Filtration through activated charcoal is one of the most commonly used processes in water treatment. Activated carbon is a material that removes contaminants such as organic matter, eliminates odours and makes drinking water taste better.
SUBSTANCES REMOVED BY ACTIVATED CARBON
Activated carbon water filters are used very effectively to remove harmful chemicals. Activated carbon is used to remove impurities and toxic substances for water purification. Some of the substances that are removed with activated carbon are:
- Non-polar substances such as:
- Mineral oil
- BTEX. Benzene, Toluene, Ethylbenzene and Xylene are volatile compounds in petroleum products such as gasoline.
- Poly aromatic hydrocarbons (PACs) - such as Benzene and derivatives. Benzene is a chemical, called an aromatic. It is a highly toxic product, known to be carcinogenic and to have serious health effects.
- (Chloride) Phenol. Phenols are substances, with characteristic odours, somewhat soluble in water and are very soluble in alcohol or ether. Some are used as disinfectants and others are formed naturally, e.g. tyrosine.
- Adsorption of halogenated substances: I, Br, Cl, H and F. Halogens are elements located in group 17 of the periodic table. Halogen salts are, for example, chlorides, iodides, fluorides, and bromides.
- Odours and tastes. Produced by the chemicals mentioned above.
- Various fermentation products
PRODUCTS NOT REMOVED BY ACTIVATED CARBON
The activated carbon filter does not retain all the harmful heavy metals and nitrates. It is important to change the filter at the times specified by the manufacturer, otherwise the activated carbon loses its effectiveness.
DOMESTIC WATER FILTERS
A domestic activated carbon water filter can be very useful for debris removal and water purification. Especially suitable for the removal of chlorine and limescale, where both elements are a problem. There are various filters, from small filters to be installed directly at the tap outlet, to larger filters for water purification in the house.
Activated carbon filters that are placed at the end of the faucet perform less well than those placed under the sink or basin due to the low volume of activated carbon they contain. It is also recommended that activated carbon filters be replaced at twice the rate recommended by the manufacturers. Filters that "warn" when it is time to change the filter are inaccurate and saturation and consequent contamination of the water can occur long before the warning is given.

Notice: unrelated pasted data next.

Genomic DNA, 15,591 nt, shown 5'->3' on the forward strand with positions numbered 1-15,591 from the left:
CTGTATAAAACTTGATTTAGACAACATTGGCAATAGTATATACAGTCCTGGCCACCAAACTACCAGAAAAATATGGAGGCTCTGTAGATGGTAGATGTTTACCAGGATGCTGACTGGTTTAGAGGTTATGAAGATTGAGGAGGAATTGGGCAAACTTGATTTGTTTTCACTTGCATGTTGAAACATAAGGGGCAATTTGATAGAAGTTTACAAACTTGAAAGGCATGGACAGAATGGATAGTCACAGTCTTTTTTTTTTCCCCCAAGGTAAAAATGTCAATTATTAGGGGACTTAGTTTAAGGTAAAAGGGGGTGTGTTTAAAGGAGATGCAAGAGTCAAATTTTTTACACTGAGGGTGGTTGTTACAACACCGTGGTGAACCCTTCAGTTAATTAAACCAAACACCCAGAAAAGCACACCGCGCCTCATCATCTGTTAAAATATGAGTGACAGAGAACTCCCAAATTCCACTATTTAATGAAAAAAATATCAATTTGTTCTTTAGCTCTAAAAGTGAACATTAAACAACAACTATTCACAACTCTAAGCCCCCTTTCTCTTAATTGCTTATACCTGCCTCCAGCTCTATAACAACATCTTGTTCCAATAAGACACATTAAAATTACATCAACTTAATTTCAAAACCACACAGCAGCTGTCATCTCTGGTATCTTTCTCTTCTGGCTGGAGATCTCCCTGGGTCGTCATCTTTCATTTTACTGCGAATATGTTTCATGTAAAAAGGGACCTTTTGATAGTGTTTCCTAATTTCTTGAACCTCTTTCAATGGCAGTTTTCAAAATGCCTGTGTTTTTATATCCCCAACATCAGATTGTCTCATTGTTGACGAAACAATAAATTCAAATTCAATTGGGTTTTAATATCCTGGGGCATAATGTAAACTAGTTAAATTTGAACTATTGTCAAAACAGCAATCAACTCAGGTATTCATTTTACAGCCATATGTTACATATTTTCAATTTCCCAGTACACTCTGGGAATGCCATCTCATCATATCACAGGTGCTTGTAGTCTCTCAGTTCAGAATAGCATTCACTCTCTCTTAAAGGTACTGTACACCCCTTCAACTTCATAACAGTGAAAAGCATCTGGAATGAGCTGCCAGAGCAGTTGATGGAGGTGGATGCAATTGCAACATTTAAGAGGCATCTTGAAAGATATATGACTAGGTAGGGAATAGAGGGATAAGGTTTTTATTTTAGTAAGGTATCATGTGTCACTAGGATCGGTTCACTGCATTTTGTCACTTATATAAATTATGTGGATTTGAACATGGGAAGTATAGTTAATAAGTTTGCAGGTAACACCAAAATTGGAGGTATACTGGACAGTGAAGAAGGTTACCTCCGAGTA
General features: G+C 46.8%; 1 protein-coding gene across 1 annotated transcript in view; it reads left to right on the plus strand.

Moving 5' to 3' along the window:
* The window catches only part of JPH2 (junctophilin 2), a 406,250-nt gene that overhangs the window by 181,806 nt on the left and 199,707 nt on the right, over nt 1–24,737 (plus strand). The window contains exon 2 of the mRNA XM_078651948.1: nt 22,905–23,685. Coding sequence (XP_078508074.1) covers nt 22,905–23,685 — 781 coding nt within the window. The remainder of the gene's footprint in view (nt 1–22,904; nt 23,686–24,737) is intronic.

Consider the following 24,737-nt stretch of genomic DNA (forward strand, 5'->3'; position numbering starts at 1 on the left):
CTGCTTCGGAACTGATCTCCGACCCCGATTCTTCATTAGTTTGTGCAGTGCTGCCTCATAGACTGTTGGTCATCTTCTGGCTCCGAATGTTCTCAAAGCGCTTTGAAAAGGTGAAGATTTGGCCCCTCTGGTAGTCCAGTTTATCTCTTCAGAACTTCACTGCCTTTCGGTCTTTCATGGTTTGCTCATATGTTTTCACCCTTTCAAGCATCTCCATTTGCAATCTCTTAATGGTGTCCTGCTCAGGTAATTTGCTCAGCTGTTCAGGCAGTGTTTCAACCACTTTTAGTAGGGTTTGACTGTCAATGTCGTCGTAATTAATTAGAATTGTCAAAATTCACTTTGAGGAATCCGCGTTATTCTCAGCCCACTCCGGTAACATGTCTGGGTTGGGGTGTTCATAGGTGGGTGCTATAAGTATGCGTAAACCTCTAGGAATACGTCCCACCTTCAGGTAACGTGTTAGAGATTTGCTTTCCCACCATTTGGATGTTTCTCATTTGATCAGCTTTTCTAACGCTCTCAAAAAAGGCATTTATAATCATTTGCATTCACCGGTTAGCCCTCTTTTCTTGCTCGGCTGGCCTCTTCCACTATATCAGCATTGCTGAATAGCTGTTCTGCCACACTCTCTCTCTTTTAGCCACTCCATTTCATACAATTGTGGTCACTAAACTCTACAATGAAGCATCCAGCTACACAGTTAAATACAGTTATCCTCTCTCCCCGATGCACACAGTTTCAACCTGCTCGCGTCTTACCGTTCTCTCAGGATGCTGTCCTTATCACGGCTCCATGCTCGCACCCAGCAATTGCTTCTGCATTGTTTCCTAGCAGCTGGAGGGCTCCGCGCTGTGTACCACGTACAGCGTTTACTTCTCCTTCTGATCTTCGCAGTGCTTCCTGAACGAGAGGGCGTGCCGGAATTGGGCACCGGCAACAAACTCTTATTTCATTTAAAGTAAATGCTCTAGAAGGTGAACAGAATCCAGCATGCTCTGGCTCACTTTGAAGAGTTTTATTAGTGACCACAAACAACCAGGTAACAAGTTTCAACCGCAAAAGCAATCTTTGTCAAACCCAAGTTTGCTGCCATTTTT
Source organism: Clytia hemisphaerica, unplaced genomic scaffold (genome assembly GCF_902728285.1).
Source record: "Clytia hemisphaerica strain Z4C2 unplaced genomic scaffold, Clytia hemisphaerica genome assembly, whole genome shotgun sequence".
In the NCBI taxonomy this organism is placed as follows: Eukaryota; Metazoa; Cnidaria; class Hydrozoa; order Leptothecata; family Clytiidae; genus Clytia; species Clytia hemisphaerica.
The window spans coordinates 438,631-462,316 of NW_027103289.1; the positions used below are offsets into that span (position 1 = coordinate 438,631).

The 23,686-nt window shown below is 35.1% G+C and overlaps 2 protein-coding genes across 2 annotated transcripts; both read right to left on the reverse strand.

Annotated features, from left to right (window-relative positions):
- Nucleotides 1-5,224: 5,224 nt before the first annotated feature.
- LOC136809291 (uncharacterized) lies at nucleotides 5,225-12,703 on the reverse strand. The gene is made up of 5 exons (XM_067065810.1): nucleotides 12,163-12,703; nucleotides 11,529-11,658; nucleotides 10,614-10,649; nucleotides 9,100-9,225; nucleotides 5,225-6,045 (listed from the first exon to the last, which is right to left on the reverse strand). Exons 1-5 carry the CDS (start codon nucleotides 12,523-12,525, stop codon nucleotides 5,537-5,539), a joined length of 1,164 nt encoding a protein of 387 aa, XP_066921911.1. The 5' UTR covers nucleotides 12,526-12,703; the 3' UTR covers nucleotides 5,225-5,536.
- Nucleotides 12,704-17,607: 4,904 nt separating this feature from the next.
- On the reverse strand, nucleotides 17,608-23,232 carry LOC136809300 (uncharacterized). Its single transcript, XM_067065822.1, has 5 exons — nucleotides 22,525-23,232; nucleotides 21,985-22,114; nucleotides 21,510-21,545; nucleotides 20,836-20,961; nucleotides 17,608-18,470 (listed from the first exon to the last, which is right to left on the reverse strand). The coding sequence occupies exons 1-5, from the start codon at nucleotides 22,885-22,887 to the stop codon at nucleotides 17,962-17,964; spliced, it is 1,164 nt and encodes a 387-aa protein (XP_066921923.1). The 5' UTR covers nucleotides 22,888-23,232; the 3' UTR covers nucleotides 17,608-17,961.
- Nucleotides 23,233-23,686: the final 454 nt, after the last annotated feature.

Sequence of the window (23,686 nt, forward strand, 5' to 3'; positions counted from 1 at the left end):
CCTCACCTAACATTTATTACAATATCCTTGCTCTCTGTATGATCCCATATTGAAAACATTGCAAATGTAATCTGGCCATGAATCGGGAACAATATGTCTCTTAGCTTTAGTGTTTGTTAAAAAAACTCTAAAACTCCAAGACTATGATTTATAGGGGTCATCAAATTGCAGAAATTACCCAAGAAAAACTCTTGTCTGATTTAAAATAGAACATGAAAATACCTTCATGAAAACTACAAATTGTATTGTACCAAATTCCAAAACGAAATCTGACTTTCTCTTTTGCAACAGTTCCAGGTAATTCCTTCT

In any case, before buying an activated carbon filter, it is advisable to know why you are buying it and what you want to achieve with the filter.
WATER FILTERS WATER PURIFICATION
Activated carbon water filters are not only used in the domestic sector, but also in the industrial sector for water filtration.
Activated carbon filters are very effective in removing various chemicals that are harmful. These chemicals include chlorine, benzene, radon, tri-halo-methane solvent compounds, volatile organic chemicals such as pesticides and herbicides and hundreds of other man-made chemicals that can come into contact with tap water as it flows through the system.
The design form of activated carbon filters is single or 2-stage, where the activated carbon is the filter medium. The most common designs use single or two-stage filters, where activated carbon is introduced as the filter medium.
On an industrial level, the amount of activated carbon needed would be approximately 1 to 3 cubic feet of activated carbon for the treatment of 1 million litres of water. These data are for free chlorine concentrations below 1ppm.
For the behaviour of the carbon filter, the acidic character and the temperature influence how the activated carbon filter will behave. The activated carbon improves with lower pH (higher acidity) and lower water temperature.
The lifetime of an activated carbon filter should be specified by the manufacturer, but can vary approximately between 2500 and 4000 litres of water. There are several factors that have a direct impact on the lifetime of the filter, such as the size of the pores and the size of the particles to be filtered.